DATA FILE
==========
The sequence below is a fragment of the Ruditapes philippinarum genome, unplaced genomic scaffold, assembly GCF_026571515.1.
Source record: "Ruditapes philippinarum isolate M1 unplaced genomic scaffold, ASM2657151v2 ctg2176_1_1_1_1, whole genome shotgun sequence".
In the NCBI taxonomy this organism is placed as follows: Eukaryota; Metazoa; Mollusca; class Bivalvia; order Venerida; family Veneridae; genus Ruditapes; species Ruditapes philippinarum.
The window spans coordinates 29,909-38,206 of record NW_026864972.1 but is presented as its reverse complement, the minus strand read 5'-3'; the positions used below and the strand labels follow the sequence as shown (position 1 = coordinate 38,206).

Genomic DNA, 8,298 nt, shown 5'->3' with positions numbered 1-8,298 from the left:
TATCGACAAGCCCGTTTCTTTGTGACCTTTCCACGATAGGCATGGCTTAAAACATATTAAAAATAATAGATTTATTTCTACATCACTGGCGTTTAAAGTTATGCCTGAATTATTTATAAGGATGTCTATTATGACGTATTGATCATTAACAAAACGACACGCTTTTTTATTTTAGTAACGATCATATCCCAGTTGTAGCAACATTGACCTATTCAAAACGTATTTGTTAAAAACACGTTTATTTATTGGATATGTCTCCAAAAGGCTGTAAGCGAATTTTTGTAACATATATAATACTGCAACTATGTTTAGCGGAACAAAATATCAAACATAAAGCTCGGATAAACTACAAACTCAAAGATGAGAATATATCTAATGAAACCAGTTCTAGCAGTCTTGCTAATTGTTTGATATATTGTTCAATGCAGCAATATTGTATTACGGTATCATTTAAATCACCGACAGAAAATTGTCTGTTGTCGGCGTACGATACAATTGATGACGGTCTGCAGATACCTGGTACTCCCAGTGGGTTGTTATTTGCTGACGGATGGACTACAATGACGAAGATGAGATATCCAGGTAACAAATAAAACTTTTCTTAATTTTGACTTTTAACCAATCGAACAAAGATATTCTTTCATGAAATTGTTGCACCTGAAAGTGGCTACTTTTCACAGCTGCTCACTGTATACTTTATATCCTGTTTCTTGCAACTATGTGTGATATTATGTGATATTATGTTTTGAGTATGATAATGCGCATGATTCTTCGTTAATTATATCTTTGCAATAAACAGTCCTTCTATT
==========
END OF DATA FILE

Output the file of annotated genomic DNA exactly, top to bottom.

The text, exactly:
The sequence below is a fragment of the Ruditapes philippinarum genome, unplaced genomic scaffold, assembly GCF_026571515.1.
Source record: "Ruditapes philippinarum isolate M1 unplaced genomic scaffold, ASM2657151v2 ctg2176_1_1_1_1, whole genome shotgun sequence".
In the NCBI taxonomy this organism is placed as follows: Eukaryota; Metazoa; Mollusca; class Bivalvia; order Venerida; family Veneridae; genus Ruditapes; species Ruditapes philippinarum.
The window spans coordinates 29,909-38,206 of record NW_026864972.1 but is presented as its reverse complement, the minus strand read 5'-3'; the positions used below and the strand labels follow the sequence as shown (position 1 = coordinate 38,206).

Genomic DNA, 8,298 nt, shown 5'->3' with positions numbered 1-8,298 from the left:
TATCGACAAGCCCGTTTCTTTGTGACCTTTCCACGATAGGCATGGCTTAAAACATATTAAAAATAATAGATTTATTTCTACATCACTGGCGTTTAAAGTTATGCCTGAATTATTTATAAGGATGTCTATTATGACGTATTGATCATTAACAAAACGACACGCTTTTTTATTTTAGTAACGATCATATCCCAGTTGTAGCAACATTGACCTATTCAAAACGTATTTGTTAAAAACACGTTTATTTATTGGATATGTCTCCAAAAGGCTGTAAGCGAATTTTTGTAACATATATAATACTGCAACTATGTTTAGCGGAACAAAATATCAAACATAAAGCTCGGATAAACTACAAACTCAAAGATGAGAATATATCTAATGAAACCAGTTCTAGCAGTCTTGCTAATTGTTTGATATATTGTTCAATGCAGCAATATTGTATTACGGTATCATTTAAATCACCGACAGAAAATTGTCTGTTGTCGGCGTACGATACAATTGATGACGGTCTGCAGATACCTGGTACTCCCAGTGGGTTGTTATTTGCTGACGGATGGACTACAATGACGAAGATGAGATATCCAGGTAACAAATAAAACTTTTCTTAATTTTGACTTTTAACCAATCGAACAAAGATATTCTTTCATGAAATTGTTGCACCTGAAAGTGGCTACTTTTCACAGCTGCTCACTGTATACTTTATATCCTGTTTCTTGCAACTATGTGTGATATTATGTGATATTATGTTTTGAGTATGATAATGCGCATGATTCTTCGTTAATTATATCTTTGCAATAAACAGTCCTTCTATT